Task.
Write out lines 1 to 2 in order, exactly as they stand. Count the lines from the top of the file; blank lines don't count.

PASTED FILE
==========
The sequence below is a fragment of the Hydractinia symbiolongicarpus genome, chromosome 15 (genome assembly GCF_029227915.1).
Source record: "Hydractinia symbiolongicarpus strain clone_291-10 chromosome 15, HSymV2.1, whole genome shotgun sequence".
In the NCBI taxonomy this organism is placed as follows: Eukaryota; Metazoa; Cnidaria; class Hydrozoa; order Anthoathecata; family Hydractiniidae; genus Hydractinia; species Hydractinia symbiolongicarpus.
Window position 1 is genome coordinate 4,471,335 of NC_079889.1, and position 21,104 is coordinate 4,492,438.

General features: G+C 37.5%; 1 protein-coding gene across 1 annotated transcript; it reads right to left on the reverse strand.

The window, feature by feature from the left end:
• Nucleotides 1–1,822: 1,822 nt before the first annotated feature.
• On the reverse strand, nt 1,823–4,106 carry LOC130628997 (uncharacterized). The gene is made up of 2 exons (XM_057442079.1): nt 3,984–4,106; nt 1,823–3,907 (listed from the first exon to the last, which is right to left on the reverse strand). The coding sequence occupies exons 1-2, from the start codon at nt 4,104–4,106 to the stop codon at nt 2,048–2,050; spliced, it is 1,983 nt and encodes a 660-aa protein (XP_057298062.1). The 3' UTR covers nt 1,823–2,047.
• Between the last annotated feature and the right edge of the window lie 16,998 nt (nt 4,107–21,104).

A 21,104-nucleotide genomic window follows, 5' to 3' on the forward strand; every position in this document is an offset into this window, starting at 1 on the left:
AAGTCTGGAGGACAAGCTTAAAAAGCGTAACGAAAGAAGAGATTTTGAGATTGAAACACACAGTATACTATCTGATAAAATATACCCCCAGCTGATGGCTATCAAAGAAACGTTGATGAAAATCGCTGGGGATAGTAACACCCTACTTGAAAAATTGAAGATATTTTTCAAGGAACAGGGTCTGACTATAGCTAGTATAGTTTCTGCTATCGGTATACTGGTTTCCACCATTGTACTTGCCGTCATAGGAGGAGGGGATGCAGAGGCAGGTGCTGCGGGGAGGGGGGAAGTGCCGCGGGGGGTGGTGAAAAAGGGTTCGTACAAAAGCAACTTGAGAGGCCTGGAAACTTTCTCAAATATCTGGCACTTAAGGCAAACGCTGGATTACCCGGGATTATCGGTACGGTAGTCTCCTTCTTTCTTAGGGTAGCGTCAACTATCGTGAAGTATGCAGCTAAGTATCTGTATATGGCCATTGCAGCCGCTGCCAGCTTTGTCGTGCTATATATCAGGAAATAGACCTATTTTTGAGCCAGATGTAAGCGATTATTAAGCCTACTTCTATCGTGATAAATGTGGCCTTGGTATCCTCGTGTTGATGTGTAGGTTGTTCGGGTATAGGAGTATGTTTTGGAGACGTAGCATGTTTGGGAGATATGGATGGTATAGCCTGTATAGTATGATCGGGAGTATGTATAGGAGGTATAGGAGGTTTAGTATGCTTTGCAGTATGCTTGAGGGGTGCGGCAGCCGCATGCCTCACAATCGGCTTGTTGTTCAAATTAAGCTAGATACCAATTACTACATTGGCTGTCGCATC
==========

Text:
The sequence below is a fragment of the Hydractinia symbiolongicarpus genome, chromosome 15 (genome assembly GCF_029227915.1).
Source record: "Hydractinia symbiolongicarpus strain clone_291-10 chromosome 15, HSymV2.1, whole genome shotgun sequence".